Based on my experience, the problem Stephen describes isn’t about having a background in IT, at least not at our clients. In Germany we see just as many Scrum Masters without software development backgrounds as those with software development backgrounds.
The problem is that CVs that don’t show relevant Scrum (Master) experience are unlikely to make it past the initial screening process. While you hear many managers proclaim a “hire for attitude, train for skills” stance, their hiring policy seems to be different. You can’t really blame organizations, it’s up to them to decide which approach to follow. However, in the light of the “war for talents”, we take a different approach and coach our clients to reconsider theirs.
Here are some problem layers as well as some actions that worked well for our clients:
1. Initial CV screening process
- candidate’s objective: Getting invited for interview
- employer’s objective: Selecting promising candidates
- employer challenge: Separate genuine experience and skills from false information. Also, it is difficult for recruiters without Scrum experience to evaluate experience, e.g. how is an inexperienced recruiter supposed to evaluate whether “As a Scrum Master, I managed my Development Team to always ask the three questions during Daily Scrum” is "good" Scrum?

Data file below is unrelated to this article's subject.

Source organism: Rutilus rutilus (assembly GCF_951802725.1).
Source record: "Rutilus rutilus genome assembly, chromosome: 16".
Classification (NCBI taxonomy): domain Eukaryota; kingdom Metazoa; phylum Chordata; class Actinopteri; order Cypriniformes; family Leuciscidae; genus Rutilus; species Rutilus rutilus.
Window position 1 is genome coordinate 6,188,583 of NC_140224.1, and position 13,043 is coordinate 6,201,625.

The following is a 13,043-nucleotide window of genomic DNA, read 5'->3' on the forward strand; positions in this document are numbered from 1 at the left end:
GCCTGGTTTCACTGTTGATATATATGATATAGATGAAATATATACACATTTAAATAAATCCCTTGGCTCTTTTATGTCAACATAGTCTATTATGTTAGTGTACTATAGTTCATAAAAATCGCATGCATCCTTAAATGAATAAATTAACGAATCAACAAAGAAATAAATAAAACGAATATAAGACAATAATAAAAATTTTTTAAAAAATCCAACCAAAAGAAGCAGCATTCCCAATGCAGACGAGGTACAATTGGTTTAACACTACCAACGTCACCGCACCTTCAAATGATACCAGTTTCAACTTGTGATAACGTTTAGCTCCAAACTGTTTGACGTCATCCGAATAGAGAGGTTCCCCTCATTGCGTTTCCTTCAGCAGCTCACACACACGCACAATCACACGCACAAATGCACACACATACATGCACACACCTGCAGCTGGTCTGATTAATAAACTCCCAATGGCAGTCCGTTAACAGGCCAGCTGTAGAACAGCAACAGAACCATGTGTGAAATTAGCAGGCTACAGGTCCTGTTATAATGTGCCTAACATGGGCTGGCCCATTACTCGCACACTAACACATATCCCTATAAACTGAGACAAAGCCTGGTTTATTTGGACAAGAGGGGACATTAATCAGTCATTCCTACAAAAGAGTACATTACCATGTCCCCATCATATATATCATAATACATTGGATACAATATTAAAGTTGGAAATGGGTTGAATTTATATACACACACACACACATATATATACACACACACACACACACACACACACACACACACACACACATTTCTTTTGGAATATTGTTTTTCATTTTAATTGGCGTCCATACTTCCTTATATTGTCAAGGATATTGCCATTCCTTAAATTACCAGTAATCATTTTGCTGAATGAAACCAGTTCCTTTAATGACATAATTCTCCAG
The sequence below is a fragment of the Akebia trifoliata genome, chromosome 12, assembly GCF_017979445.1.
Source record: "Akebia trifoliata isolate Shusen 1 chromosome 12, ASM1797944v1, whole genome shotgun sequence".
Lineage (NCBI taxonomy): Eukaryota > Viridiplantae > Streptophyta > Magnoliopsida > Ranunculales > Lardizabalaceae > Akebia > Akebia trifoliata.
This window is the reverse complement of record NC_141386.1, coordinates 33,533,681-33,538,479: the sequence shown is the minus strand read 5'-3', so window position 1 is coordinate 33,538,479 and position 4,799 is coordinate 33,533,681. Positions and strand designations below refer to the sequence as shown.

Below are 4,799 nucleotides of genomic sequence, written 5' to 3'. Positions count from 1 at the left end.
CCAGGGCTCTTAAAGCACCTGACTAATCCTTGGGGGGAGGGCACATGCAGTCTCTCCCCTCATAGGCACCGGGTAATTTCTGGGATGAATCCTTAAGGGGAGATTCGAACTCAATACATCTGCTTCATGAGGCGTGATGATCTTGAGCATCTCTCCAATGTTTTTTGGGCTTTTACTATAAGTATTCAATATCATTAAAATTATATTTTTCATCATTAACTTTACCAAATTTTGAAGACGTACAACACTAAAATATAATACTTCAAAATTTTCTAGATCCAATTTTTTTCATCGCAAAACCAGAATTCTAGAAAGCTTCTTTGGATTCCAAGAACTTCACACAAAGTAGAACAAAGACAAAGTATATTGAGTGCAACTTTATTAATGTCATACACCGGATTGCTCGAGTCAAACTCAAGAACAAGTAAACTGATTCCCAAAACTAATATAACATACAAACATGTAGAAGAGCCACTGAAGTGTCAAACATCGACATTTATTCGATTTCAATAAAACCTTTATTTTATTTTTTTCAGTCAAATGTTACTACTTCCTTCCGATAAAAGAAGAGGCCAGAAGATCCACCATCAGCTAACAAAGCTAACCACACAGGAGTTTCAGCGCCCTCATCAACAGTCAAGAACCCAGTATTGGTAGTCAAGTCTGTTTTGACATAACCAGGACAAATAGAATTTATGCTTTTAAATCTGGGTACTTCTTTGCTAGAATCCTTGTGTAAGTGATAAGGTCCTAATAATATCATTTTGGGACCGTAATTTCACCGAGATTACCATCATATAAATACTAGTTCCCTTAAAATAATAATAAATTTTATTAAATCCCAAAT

2. Hiring Interview:
- candidate’s objective: Getting a job offer
- employer’s objective: Offering a job to the right person
- employer challenge: Assessing genuine experience and skills. Same problem here. How are inexperienced interviewers or interviewers who have misconceptions about Scrum supposed to assess skills and experience?
What we did in the past that was helpful:
- We educated recruiters about Scrum and what is important to successful Scrum Teams, e.g., through Scrum training or by promoting interaction between recruiters and Scrum Teams.
- We coached HR to allow Scrum Teams to interview and even assess candidates themselves, e.g., by inviting candidates to work with a Scrum Team for a day.
This is off the top of my head. I hope others will add more.
Johannes, I appreciate this piece of info! This was exactly what I was looking for!
Hi David, I'm glad I could help!
I'd be interested in your experience in case you try any of these ideas.
Even after a few years, the 'recruitment' pain points identified and solutions offered here are still very relevant. Many thanks for this valuable insight!